The purpose of the project is to create dynamic, deterministic, and manageable end-to-end network transport services for high-end e-Science applications. This service capability will build on the success and reach of the IP infrastructure, and will complement it with deterministic end-to-end multi-protocol services spanning multiple administrative domains and a variety of conventional campus network technologies. The project will create a Generalized MultiProtocol Label Switching (GMPLS) capable optical core network. Optical transport and switching equipment acting as Label Switching Routers (LSRs) will provide deterministic network resources at the packet, wavelength, and fiber cross connect levels. The all-optical capabilities proposed for this core network will be based on connection and resource management mechanisms defined in GMPLS and will model many of the functions of an inter-regional, national, or even global wavelength based Research and Education (R&E) networks. Attached to the core infrastructure will be experimental campus networks carved out from collaborating institutional campus infrastructure. Network requirements will be driven by tight integration with application team members.
An important part of the project will be the development of the necessary software components to address unresolved GMPLS-related issues as well as a host of practical end-to-end issues. The architecture describes a Network Aware Resource Broker (NARB) that will peer with Interior Gateway Protocol/Exterior Gateway Protocol (IGP/EGP) routing protocols to advertise inter-domain service capabilities, perform inter-domain path computation, resource allocation, scheduling, provisioning, proxy signaling services, and authorization/accounting for the requested network services. The architecture of the NARB function will integrate emerging advanced services from the NSF Middleware Initiative (NMI) program and Grid services, particularly for security and advanced scheduling. The project includes collaboration with specific e-Science applications support facilities that will be adapted to and directly benefit from the experimental infrastructure. The electronic-Very Long Baseline Interferometry (e-VLBI) project from MIT Haystack Observatory will utilize the experimental network to acquire and correlate radio-telescope data in real time as a pilot to demonstrate effective coordination of multiple remote instruments. USC/ISI East, University of Maryland Visualization and Presentation Lab, and NASA Goddard Space Flight Center will collaborate to use the resources as part of ongoing efforts to integrate streaming HDTV, Access Grid Nodes, and interactive remote 3D visualizations.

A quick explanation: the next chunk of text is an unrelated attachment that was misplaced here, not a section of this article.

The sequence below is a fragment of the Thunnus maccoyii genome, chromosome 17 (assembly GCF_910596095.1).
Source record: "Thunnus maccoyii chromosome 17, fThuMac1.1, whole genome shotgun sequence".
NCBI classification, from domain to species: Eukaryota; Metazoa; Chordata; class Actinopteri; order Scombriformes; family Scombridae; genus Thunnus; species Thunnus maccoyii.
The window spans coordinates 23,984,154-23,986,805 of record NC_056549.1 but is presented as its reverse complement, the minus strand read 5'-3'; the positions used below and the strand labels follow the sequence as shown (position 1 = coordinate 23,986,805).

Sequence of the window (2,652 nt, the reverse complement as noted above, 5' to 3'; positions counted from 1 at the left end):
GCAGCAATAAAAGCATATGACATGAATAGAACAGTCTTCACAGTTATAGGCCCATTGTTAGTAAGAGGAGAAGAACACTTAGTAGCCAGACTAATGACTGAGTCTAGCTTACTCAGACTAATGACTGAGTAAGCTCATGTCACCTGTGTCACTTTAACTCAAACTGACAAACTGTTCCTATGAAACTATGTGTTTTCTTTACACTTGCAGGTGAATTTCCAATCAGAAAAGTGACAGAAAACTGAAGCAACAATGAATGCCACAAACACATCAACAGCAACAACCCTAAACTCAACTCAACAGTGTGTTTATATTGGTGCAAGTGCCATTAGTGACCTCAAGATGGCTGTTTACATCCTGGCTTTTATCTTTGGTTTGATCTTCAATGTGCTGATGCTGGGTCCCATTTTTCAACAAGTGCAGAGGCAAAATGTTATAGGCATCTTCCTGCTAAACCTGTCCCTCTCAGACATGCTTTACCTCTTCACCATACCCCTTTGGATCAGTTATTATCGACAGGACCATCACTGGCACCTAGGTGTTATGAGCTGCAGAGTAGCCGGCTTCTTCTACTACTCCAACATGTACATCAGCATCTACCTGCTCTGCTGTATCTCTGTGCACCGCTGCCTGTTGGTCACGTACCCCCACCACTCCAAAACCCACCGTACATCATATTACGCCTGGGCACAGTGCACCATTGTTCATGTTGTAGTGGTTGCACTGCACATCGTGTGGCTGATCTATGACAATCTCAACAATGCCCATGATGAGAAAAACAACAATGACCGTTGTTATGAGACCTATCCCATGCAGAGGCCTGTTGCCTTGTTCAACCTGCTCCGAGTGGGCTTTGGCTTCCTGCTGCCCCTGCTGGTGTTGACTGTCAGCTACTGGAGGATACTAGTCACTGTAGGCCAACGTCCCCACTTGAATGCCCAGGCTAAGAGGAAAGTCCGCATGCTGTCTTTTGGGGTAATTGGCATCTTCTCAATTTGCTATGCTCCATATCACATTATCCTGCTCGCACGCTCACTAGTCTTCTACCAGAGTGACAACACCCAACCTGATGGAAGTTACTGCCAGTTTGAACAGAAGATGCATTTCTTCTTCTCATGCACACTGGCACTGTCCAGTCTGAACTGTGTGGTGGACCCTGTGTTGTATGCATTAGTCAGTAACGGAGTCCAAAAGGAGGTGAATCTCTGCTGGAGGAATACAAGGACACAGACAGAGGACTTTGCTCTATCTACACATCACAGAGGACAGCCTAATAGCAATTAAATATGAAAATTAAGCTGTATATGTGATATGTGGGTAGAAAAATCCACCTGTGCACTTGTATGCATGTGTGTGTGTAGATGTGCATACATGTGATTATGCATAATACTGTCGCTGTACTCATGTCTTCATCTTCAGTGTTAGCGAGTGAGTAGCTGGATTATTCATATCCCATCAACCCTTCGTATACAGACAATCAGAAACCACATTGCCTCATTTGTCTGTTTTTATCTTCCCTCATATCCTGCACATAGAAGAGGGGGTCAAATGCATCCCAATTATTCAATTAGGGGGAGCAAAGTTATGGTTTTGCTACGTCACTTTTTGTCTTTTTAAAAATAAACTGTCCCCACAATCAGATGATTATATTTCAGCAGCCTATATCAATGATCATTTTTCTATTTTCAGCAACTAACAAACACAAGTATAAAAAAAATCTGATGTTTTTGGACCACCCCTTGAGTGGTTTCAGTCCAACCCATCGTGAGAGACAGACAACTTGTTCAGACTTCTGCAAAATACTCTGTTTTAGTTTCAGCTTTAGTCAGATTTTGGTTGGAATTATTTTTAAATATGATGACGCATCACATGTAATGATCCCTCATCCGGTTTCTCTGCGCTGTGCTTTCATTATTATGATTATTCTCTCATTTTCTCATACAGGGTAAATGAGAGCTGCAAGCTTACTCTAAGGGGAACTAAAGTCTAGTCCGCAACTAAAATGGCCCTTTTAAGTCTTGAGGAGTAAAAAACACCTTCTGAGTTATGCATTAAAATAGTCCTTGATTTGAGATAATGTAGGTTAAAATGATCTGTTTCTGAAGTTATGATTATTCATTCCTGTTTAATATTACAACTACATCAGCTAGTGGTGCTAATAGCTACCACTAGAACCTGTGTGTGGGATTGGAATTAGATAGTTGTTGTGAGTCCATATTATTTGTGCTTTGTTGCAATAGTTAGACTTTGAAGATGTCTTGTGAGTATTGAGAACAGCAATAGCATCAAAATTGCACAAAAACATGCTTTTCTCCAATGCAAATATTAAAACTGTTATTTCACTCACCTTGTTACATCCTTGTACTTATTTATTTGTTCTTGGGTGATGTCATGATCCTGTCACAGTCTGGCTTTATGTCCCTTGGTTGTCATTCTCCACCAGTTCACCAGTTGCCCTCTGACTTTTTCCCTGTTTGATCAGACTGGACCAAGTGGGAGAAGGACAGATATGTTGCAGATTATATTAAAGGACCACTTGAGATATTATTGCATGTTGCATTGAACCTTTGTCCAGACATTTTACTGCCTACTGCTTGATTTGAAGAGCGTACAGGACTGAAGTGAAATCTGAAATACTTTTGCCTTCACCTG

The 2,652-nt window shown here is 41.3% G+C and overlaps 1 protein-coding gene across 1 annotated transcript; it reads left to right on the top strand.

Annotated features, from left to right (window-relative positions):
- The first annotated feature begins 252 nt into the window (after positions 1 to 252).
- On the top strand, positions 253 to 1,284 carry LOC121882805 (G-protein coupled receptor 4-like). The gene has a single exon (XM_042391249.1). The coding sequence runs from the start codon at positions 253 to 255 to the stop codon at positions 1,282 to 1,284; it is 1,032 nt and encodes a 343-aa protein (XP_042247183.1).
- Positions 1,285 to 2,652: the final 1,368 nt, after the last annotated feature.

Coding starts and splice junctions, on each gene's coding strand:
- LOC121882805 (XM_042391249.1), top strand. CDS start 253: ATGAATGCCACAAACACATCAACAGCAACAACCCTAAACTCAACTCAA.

The intellectual merit of this project includes greatly expanding the knowledge and technologies relating to intelligent management of dynamic optical transport networks. This will be necessary in order for the larger R&E community to realize maximum benefits from its current efforts to procure a national footprint of lambda and fiber resources. Broader impacts will be realized via the participation of regional universities that will directly enhance the research and education infrastructure and provide educational opportunities for undergraduate and graduate students as well as involve women and underrepresented minorities as interns in the activities.
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